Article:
ERUBIN ("mingling") is the second Talmud treatise of Seder Mo'ed, forming an appendix to the treatise Shabbath. It contains regulations concerning three kinds of "'erub": (1) the 'erub par excellence, called also, as in the first paragraph of this treatise, "mabui" (lit. "street"), elliptically for "'erub mabui" (ch. i.-ii.); (2) "'erube tehumin" (ch. iii.-v.); and (3) "'erube hazerot" (ch. vi.-vii. 5). These three sections are followed by miscellaneous laws concerning carrying things a distance of four cubits or more within the public domain, or from the public domain into the private domain, and vice versa (ch. viii. 6 to end cf treatise). Extraneous matters are occasionally introduced; e.g., from four things soldiers in a camp are exempt: (1) they may freely take wood for their use without becoming guilty of robbery; (2) they need not wash their hands before meals; (3) they may partake of demai; and (4) they need not prepare 'erube hazerot. The rules of 'erube tehumin lead to the question whether the two days of New Year should be treated as equally sacred, or as including one sacred and one non-sacred day. Rabbi Dosa b. Harkinas gives expression to the latter view by suggesting two different forms of prayer for the two days.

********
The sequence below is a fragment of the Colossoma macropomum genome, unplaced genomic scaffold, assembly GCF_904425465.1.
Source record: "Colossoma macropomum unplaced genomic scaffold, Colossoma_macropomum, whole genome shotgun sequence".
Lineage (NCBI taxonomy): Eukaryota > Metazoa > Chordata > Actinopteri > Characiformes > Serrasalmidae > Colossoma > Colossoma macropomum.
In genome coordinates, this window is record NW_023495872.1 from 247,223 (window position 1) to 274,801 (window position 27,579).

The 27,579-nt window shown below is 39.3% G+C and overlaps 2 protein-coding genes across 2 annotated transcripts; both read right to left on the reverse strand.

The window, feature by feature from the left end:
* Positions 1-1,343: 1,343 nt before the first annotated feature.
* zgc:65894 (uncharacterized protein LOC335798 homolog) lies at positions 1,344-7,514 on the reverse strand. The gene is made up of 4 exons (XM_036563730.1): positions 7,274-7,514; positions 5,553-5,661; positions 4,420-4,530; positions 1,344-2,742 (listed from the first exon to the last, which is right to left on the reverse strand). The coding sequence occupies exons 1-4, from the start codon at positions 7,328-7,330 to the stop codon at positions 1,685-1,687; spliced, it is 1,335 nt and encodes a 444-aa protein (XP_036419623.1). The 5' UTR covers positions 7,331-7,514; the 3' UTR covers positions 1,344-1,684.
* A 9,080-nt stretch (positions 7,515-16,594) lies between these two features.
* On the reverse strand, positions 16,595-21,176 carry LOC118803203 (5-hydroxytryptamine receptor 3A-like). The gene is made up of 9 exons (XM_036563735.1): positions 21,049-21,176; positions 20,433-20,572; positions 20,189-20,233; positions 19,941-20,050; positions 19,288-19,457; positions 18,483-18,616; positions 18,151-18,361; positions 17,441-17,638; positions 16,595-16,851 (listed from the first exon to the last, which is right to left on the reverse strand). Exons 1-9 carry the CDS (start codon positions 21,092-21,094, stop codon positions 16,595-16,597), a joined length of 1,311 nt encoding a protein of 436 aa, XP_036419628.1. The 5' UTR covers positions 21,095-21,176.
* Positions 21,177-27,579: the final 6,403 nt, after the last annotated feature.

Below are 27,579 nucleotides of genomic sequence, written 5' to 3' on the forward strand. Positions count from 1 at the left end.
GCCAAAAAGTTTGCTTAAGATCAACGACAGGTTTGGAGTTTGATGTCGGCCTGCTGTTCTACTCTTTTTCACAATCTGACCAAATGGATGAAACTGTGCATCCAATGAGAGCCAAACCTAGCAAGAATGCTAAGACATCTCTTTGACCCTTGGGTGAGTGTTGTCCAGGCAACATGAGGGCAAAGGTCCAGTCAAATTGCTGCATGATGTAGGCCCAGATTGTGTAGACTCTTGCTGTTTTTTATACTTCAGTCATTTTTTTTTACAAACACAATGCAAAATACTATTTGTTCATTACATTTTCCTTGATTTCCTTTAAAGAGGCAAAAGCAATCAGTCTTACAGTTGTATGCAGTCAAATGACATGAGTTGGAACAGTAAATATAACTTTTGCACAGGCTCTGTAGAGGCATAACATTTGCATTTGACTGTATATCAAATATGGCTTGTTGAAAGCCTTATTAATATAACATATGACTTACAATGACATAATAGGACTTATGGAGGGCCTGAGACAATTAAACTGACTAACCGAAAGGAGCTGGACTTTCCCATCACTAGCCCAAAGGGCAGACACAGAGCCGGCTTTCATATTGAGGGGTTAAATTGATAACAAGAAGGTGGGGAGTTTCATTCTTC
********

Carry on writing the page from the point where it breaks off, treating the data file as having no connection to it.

In recommending meekness the Gemara points to the Hillelites as examples. For three years they were discussing certain problems with the Shammaites; in the end they prevailed because they were modest, and kindly disposed toward others, having due regard for the opinion of their opponents. An incident in the life of R. Akiba is related as an example of firmness in obedience to religious precepts. Akiba, when in prison, was attended by R. Joshua, who was daily supplied with a certain quantity of water for Akiba. One day the governor of the prison reduced the quantity by one-half. Akiba was then informed that there was not sufficient water to wash his hands before taking his meal. The rabbi insisted on having the water for washing his hands even at the risk of dying of thirst. (From JE, s.v. 'Erubin.)
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